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National curriculum drama: the lowdown

Character from a play
Most children are natural actors and drama helps to unleash their creativity and build up their confidence. Find out what your child will be learning in class and how you can develop their flair for the theatrical at home.

National curriculum drama is one of the 12 strands of learning in the literacy curriculum. It helps children think about the 'who, why, where, and when' elements of stories, events and everyday experiences. Drama helps children develop a creative perspective on life and gives them freedom of expression.

What happens in class?

In national curriculum drama lessons most children learn to:

  • use dramatic techniques, including working in role to explore ideas and texts
  • create, share and evaluate ideas through drama

Opportunities to learn drama techniques will also be presented to pupils in other strands in the literacy curriculum. In ‘Speaking and Listening’, for example, children are expected to learn to ‘speak competently and creatively for different purposes and audiences', which can be tried out in the lines spoken by different characters in a play.

Alongside the literacy aspect, drama helps develop a child's confidence, self-esteem and communication skills across the national curriculum. Classes provide a safe environment in which children can express themselves using improvising and spontaneity exercises.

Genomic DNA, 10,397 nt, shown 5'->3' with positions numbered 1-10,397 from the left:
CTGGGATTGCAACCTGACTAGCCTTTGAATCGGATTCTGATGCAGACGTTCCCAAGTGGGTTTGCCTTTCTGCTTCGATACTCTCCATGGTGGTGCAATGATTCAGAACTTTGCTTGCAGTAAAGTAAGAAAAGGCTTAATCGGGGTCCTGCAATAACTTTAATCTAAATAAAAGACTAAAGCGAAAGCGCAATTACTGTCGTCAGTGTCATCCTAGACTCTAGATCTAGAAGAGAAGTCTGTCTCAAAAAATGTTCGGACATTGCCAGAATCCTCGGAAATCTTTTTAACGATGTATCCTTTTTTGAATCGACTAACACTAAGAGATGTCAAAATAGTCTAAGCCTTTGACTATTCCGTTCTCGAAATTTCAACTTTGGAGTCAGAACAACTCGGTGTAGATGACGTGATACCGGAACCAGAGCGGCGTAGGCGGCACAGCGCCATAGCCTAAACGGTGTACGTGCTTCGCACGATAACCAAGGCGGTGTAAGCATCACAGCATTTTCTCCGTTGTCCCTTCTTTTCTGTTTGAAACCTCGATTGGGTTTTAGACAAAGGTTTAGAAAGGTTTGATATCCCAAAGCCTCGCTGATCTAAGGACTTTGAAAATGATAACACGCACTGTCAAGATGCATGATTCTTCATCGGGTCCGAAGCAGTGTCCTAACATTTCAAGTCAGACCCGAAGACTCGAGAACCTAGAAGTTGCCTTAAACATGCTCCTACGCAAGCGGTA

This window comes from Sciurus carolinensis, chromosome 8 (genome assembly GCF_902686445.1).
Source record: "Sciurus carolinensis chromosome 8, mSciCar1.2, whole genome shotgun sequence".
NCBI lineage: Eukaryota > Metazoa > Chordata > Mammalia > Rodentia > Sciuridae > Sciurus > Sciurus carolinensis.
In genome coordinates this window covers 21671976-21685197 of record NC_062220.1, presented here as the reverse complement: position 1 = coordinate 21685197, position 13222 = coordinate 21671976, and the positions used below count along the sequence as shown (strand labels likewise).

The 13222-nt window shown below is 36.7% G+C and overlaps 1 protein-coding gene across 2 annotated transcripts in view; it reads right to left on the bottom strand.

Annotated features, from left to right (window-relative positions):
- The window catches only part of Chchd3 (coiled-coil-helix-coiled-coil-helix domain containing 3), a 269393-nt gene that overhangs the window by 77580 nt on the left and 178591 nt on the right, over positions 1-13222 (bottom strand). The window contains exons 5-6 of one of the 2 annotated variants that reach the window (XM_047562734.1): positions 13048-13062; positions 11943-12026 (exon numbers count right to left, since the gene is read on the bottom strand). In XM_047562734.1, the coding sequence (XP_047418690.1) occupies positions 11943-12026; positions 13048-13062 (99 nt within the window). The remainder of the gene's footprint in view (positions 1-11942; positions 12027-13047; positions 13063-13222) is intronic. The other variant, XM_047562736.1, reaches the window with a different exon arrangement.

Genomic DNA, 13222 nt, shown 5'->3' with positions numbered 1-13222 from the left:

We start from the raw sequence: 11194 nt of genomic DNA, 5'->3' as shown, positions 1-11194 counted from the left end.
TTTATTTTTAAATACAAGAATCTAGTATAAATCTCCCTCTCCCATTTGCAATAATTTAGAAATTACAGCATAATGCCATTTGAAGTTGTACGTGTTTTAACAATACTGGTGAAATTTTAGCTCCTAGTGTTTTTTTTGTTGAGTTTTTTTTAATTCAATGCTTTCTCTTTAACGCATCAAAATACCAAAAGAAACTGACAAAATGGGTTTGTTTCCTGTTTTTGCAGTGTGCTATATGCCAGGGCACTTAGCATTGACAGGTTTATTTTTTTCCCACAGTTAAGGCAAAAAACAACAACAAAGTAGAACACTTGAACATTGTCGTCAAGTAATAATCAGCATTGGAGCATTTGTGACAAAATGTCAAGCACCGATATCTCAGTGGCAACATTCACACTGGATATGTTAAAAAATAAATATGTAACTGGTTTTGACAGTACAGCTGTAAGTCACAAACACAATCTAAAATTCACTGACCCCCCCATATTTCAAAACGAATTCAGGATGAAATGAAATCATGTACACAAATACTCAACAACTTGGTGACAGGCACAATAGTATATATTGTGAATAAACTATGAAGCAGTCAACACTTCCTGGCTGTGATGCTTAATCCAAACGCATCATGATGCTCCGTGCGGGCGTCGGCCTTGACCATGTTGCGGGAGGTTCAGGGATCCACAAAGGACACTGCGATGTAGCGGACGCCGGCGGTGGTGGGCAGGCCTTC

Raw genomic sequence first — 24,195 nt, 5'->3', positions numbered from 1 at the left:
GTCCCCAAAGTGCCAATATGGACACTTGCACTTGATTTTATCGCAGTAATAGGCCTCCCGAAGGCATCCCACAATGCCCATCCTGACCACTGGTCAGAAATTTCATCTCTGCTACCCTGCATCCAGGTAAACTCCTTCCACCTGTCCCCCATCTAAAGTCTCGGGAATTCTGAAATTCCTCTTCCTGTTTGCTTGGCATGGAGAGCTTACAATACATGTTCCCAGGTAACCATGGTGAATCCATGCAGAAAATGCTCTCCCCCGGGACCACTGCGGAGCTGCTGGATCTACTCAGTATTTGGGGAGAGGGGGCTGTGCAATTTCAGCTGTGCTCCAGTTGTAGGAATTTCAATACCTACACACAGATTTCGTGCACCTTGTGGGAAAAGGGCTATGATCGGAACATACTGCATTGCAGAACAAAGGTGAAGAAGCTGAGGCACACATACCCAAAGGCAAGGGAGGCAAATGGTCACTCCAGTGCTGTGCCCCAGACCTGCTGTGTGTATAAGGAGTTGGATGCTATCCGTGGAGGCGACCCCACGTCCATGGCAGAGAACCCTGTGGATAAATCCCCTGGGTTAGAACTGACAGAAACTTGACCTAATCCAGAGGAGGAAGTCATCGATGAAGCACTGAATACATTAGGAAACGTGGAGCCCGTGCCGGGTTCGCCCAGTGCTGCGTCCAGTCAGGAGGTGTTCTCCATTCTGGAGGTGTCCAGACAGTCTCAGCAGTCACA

Cross-curricular drama

Drama lends itself well to cross curricular possibilities. It can be used to help children learn history (through re-enactments of events) geography (through imagining the landscape) and PSHE (through creating scenarios and situations to explore issues, such as bullying).

It can also be used to help children making the transition to big school, junior school or secondary. Again, through drama games, role play and improvisation pupils can express their fears, worries and anxieties.

Get ahead in drama at home

Try these tricks to help your child improve their confidence and enjoy drama at home:

  • Provide a dressing-up box for your child and their friends to play with. It will inspire all sorts of different role play
  • Encourage your child to tell you stories and act them out to you
  • Ask your child and their friends to perform a play for you and the other parents. It will keep them busy for hours and will be very entertaining
  • If your child is particularly interested in drama, take them to extra-curricular drama lessons in their free time


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